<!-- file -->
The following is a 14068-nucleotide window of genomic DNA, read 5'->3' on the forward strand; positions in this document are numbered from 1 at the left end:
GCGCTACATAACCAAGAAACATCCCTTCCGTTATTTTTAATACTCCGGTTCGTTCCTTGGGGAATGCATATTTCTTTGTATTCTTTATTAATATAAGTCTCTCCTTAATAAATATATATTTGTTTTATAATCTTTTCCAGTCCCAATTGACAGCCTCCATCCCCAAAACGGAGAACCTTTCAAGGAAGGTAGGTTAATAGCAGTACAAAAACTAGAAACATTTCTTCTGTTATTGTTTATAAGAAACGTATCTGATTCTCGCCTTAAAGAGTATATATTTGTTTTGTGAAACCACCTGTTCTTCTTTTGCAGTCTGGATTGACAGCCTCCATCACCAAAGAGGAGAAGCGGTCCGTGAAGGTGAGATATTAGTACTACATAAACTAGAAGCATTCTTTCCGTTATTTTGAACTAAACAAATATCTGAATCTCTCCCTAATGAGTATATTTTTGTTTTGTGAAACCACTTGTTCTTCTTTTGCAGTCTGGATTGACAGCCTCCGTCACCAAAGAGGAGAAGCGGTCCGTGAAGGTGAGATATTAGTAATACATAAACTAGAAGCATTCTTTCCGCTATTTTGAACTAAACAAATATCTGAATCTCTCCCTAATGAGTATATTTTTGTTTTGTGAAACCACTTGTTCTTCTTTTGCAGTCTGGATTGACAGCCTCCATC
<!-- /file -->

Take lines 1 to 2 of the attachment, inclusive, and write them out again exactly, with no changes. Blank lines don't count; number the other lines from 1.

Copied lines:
The following is a 14068-nucleotide window of genomic DNA, read 5'->3' on the forward strand; positions in this document are numbered from 1 at the left end:
GCGCTACATAACCAAGAAACATCCCTTCCGTTATTTTTAATACTCCGGTTCGTTCCTTGGGGAATGCATATTTCTTTGTATTCTTTATTAATATAAGTCTCTCCTTAATAAATATATATTTGTTTTATAATCTTTTCCAGTCCCAATTGACAGCCTCCATCCCCAAAACGGAGAACCTTTCAAGGAAGGTAGGTTAATAGCAGTACAAAAACTAGAAACATTTCTTCTGTTATTGTTTATAAGAAACGTATCTGATTCTCGCCTTAAAGAGTATATATTTGTTTTGTGAAACCACCTGTTCTTCTTTTGCAGTCTGGATTGACAGCCTCCATCACCAAAGAGGAGAAGCGGTCCGTGAAGGTGAGATATTAGTACTACATAAACTAGAAGCATTCTTTCCGTTATTTTGAACTAAACAAATATCTGAATCTCTCCCTAATGAGTATATTTTTGTTTTGTGAAACCACTTGTTCTTCTTTTGCAGTCTGGATTGACAGCCTCCGTCACCAAAGAGGAGAAGCGGTCCGTGAAGGTGAGATATTAGTAATACATAAACTAGAAGCATTCTTTCCGCTATTTTGAACTAAACAAATATCTGAATCTCTCCCTAATGAGTATATTTTTGTTTTGTGAAACCACTTGTTCTTCTTTTGCAGTCTGGATTGACAGCCTCCATC